Epidemics Of Both Diabetes Types Linked to Immunization
Data by Dr. J. Bart Classen published this week in Diabetes & Metabolic Syndrome: Clinical Research & Reviews provides further evidence that epidemics of type 2 diabetes/obesity/metabolic syndrome, like type 1 diabetes, are linked to immunization. Classen previously published proof vaccines are causing an epidemic of type 1 diabetes in children.
The new data as well as Classen's recently published data demonstrate that the epidemics of type 1 diabetes and type 2 diabetes/obesity/metabolic syndrome in children are linked. Exposure to vaccines causes some individuals to develop an autoimmune disease such as type 1 diabetes. In other individuals vaccine induced inflammation is countered by release of cortisol and other factors to suppress the inflammation. The release in cortisol and other factors leads to a "cushingoid" like state and the development of type 2 diabetes/obesity/metabolic syndrome.
Classen's current paper shows that those races which have high cortisol activity, especially after immunization, have a low risk for developing type 1 diabetes but a high risk for developing type 2 diabetes. Classen has previously demonstrated vaccine induced type 1 diabetes has a strong genetic/familial risk and those who have a sibling with type 1 diabetes have a much greater risk of developing vaccine induced type 1 diabetes.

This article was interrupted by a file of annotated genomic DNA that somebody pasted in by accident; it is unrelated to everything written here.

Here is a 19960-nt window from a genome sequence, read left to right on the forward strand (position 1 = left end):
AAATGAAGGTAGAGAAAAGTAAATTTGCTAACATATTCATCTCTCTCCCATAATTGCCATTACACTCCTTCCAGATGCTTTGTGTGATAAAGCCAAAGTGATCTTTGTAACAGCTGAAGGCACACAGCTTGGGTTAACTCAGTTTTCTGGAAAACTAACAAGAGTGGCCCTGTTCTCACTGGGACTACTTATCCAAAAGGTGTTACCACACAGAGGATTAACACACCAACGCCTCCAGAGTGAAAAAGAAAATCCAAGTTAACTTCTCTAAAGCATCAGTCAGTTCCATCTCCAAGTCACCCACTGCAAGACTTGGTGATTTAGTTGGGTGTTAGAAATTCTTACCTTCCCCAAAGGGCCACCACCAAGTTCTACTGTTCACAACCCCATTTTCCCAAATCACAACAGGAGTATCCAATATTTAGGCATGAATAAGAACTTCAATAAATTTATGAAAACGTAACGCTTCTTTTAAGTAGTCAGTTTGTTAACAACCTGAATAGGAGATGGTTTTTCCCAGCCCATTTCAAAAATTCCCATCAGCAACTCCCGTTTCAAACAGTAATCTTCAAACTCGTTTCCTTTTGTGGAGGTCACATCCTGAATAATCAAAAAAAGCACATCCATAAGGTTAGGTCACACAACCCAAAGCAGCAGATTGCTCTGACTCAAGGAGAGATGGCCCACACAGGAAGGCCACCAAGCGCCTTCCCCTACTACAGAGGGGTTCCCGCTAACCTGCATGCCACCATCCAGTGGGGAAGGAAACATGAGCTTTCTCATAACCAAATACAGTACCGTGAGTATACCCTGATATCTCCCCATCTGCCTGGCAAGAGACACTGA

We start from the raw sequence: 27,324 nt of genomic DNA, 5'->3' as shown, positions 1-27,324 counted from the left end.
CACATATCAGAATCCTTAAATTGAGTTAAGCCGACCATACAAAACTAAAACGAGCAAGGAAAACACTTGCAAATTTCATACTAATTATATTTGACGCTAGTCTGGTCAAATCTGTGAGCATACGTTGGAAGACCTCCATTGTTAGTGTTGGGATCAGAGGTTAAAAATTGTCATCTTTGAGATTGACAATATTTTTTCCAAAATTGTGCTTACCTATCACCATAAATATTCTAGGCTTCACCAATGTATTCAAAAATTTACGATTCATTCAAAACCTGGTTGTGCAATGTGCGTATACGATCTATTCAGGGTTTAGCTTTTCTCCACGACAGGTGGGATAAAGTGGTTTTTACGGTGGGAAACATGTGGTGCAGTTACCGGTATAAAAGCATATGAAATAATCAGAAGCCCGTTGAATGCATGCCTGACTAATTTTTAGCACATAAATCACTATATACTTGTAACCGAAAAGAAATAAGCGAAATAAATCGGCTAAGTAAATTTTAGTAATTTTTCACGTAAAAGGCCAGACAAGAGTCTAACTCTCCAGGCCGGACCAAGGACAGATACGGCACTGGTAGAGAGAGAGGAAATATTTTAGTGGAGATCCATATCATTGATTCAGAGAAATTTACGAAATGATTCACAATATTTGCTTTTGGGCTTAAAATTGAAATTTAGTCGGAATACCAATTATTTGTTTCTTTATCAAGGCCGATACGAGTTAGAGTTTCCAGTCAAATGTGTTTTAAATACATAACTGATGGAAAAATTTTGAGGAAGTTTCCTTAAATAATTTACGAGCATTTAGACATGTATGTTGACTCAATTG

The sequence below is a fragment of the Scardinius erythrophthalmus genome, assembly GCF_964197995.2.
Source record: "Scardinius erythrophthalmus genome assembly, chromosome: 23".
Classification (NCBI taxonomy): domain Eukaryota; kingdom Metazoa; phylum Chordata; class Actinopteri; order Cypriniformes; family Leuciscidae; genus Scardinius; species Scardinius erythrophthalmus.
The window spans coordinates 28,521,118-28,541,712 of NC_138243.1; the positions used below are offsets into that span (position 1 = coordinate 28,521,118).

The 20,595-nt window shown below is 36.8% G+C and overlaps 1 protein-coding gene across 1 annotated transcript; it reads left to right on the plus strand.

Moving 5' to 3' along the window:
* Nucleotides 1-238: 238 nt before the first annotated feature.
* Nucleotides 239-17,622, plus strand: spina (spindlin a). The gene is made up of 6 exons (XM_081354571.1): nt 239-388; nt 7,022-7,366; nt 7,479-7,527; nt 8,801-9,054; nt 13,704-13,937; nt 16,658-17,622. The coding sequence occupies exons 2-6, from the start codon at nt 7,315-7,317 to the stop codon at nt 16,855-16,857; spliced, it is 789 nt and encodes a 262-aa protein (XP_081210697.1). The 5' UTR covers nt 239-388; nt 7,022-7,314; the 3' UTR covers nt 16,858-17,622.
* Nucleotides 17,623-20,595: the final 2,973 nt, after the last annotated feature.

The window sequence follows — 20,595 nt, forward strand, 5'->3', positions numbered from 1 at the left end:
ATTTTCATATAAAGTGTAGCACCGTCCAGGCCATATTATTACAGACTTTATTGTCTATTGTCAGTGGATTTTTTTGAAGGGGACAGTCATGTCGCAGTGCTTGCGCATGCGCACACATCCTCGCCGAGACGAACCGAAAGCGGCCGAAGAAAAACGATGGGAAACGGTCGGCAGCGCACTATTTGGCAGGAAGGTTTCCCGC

In a previous publication in The Open Endocrinology Journal, Dr. Bart Classen showed a 50% reduction of type 2 diabetes occurred in Japanese children following the discontinuation of a single vaccine, a vaccine to prevent tuberculosis. This decline occurred at a time when there is a global epidemic of type 2 diabetes and metabolic syndrome.
"The picture is becoming clear. Not only are vaccines causing an epidemic of autoimmunity including type 1 diabetes but they are causing an epidemic of metabolic syndrome as the immune system acts to suppress the inflammation and autoimmunity caused by the vaccines. The current practice of vaccinating diabetics as well as their close family members is a particularly risky practice" says Dr. Bart Classen.